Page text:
resources: guidance

March 2013

The Office for the High Commissioner for Human Rights has published a guide to applicable international standards and jurisprudence relating to conscientious objection to military service.

It is designed as a guide for 'State officials who are responsible for implementing laws, administrative decrees or regulations relating to conscientious objection to military service, as well as Members of Parliament and Government officials who may be involved in drafting laws or administrative decrees or regulations on this subject.'

Additionally, the publication (below) 'is intended to guide individuals who may be called to perform military service and are unsure of what their rights are in this regard, and how and when they can be exercised.'

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December 2012

A ForcesWatch briefing on the Government policy of expanding cadets and promoting 'military skills and ethos' in schools. It looks at:

  • what are the cadet forces
  • how will the cadet forces be expanded
  • why is this happening - who benefits
  • why is this a problem
  • what can we do about it
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May 2012

This ForcesWatch briefing is for parents, students and teachers concerned with military activities in their school. It looks at:

  • how and why the armed forces engage with schools and colleges
  • perspecitves on armed forces activities in schools and colleges
  • things to think about before raising concerns with the school
  • points and questions to raise with the school
  • alternatives to military-led activities
  • sources of more information
Read more >>
2011

Notes compiled by the Peace Pledge Union on the procedure for reservists called up for military action and those in the reservists and regular armed forces who have a conscientious objection.

2007

Details of how to register a conscientious obhection in the army, navy and RAF. This information was obtained using the Freddom of Information Act and was previously not in the public domain.

2007

There are many active veterans groups in the US. The Veterans’ Education and Outreach Project has produced a guide called Advice From Veterans on Military Service and Recruiting Practices. Although much of the information in the guide is mainly relevant to the United States, it does cover a number of important considerations for those considering enlisting in any army such as Conscientious Objection and War and Post Traumatic Stress Disorder.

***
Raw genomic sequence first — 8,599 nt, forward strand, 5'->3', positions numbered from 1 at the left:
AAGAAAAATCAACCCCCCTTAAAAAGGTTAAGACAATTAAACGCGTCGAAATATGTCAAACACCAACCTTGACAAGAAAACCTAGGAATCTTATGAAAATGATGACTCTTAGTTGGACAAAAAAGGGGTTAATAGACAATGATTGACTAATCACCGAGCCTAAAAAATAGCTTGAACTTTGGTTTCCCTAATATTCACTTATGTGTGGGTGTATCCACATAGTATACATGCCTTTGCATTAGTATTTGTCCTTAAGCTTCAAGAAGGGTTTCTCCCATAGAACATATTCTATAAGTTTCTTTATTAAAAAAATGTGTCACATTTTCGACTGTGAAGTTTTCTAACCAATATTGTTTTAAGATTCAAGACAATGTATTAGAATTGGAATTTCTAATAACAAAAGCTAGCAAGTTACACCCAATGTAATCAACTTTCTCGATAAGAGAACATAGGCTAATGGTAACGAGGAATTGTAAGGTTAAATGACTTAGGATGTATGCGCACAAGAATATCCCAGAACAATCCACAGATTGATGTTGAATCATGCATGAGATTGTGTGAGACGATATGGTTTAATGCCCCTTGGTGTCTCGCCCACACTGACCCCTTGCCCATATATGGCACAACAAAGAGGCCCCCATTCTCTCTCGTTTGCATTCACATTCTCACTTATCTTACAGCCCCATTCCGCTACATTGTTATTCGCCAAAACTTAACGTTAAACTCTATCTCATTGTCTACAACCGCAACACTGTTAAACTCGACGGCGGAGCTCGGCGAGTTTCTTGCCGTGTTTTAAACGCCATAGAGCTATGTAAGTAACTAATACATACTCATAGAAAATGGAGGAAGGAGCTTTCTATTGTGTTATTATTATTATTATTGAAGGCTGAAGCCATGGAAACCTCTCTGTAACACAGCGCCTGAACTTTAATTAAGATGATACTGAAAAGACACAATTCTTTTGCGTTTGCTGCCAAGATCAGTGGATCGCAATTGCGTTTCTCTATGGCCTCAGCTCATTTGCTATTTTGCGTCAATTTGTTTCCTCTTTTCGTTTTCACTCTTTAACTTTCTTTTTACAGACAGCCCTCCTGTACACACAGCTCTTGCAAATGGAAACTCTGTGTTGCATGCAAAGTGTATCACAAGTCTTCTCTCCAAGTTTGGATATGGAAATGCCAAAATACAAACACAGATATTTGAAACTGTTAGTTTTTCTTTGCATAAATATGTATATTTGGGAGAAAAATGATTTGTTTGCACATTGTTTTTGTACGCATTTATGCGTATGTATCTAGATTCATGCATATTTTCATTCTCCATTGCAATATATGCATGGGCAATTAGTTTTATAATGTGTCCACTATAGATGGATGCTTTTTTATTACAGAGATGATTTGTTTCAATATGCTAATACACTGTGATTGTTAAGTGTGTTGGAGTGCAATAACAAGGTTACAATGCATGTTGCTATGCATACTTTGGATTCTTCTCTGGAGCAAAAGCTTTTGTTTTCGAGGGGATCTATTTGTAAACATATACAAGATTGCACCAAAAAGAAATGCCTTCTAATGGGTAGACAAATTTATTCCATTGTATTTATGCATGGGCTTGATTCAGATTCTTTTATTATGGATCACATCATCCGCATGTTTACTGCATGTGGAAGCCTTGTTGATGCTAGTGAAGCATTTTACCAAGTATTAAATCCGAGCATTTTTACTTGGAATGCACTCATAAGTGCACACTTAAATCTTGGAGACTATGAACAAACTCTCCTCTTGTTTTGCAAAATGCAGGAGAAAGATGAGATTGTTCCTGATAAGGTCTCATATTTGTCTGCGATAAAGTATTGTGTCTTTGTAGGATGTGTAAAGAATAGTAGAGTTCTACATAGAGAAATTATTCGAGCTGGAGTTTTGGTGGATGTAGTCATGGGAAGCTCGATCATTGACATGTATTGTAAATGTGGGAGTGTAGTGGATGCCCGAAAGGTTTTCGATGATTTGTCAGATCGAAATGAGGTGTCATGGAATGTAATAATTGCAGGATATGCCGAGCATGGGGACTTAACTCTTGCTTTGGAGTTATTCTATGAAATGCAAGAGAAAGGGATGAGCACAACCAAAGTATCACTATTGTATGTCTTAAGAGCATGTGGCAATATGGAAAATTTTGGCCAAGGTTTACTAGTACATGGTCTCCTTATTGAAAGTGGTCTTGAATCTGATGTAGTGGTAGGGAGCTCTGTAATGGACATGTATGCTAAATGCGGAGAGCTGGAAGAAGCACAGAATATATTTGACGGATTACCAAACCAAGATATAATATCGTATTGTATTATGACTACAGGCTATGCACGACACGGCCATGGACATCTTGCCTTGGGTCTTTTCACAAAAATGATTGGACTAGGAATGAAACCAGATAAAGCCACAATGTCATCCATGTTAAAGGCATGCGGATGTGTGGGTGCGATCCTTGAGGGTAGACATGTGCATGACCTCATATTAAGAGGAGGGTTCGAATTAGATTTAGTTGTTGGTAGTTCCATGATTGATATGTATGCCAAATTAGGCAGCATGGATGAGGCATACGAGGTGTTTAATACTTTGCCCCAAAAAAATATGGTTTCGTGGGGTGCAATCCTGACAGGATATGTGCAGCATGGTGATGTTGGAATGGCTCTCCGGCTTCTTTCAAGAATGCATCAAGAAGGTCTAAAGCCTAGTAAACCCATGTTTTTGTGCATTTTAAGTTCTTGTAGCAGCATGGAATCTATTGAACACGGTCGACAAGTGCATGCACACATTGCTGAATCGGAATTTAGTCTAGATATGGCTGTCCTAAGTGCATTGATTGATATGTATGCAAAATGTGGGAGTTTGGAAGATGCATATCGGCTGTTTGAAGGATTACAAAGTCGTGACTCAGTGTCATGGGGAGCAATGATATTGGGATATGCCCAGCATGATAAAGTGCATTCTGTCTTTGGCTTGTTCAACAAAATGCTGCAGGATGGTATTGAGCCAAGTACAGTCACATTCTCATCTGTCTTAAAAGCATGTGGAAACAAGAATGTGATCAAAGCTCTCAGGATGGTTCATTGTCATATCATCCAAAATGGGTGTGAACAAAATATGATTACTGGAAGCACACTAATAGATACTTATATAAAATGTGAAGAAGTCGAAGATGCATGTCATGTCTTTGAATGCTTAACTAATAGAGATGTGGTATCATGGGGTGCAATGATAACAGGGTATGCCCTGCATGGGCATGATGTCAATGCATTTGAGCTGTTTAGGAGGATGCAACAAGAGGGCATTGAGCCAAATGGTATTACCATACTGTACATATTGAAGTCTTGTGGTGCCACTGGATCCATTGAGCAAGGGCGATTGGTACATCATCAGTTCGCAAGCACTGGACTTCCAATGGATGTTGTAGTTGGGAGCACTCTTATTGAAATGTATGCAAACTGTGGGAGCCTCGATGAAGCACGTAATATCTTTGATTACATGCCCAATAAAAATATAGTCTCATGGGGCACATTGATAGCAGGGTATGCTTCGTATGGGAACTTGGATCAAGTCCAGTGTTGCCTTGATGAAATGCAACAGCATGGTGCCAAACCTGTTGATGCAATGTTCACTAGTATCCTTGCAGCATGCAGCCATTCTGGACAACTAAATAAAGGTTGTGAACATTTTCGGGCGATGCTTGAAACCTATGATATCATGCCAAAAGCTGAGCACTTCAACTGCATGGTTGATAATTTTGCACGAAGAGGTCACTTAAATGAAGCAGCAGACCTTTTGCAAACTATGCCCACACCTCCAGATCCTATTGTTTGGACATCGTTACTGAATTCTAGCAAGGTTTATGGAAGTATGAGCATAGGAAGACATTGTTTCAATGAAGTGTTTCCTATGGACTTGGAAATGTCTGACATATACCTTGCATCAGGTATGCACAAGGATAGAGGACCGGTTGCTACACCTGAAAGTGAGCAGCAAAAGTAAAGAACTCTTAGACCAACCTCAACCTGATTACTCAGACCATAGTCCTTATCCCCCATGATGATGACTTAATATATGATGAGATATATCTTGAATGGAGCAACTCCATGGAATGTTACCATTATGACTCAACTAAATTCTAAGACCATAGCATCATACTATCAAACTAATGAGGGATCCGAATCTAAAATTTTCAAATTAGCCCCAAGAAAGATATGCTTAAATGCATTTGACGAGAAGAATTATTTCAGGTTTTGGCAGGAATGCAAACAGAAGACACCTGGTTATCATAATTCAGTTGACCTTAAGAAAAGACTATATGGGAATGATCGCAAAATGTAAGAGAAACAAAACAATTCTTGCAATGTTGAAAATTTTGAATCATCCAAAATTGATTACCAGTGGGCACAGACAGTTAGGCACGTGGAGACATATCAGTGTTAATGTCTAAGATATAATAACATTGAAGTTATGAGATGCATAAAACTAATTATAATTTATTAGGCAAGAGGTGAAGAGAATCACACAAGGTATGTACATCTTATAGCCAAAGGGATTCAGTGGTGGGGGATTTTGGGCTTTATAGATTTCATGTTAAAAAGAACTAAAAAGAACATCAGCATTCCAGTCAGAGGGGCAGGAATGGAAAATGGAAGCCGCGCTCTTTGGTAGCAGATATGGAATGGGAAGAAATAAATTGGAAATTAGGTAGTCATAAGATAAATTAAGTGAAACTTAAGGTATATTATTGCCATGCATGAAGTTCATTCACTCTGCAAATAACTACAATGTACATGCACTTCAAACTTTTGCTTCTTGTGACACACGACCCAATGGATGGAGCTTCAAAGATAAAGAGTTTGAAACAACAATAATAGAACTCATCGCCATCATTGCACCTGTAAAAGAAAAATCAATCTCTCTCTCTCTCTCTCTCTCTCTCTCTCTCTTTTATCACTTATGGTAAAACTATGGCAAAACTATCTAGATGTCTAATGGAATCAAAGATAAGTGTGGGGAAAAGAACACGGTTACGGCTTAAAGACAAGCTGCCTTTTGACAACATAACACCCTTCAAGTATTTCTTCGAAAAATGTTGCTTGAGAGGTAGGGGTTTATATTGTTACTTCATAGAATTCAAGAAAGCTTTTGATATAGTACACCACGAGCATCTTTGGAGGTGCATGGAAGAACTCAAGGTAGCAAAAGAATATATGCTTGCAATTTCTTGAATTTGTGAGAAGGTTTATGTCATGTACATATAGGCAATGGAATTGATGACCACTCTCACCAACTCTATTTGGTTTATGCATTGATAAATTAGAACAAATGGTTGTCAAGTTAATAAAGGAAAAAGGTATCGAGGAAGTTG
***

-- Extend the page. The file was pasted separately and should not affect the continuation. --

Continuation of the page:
2006

Elizabeth Weill-Greenberg (Editor) with Cindy Sheehan (Introduction)

 New Press

THE 10 REASONS
  • You May Be Killed
  • You May Kill Others Who Do Not Deserve to Die
  • You May Be Injured
  • You May Not Receive Proper Medical Care
  • You May Suffer Long-term Health Problems
  • You May Be Lied To
  • You May Face Discrimination
  • You May Be Asked to Do Things Against Your Beliefs
  • You May Find It Difficult to Leave the Military
  • You Have Other Choices

Before you sign upAn independent website, setting out the pros and cons of enlisting in the UK armed forces. The site includes information and important questions for consideration for potential recruits to the Army, Navy/Marine and the RAF, those already in the forces, as well as parents and teachers. With many useful resources, including information on recruiting in schools and a lessons plan exploring issues around army recruitment, this site should be read by everyone before they sign up. 

Before You Sign Up has a useful page on Recruiting in schools and colleges. This website also has a lesson plan devised for Citizenship Key Stage 4. The learning outcomes are: an outline understanding of life as a soldier, including the pros and cons; understand and speak about ethical issues involved in recruiting young people from age 16 into the armed forces; ability to deconstruct a TV advertisement; and, bring critical awareness to an important social issue. 

If you want to join the Army make sure you know ALL the facts before you sign up.Don’t find out the hard way!

Information from AT EASE for young people and to be given to young people.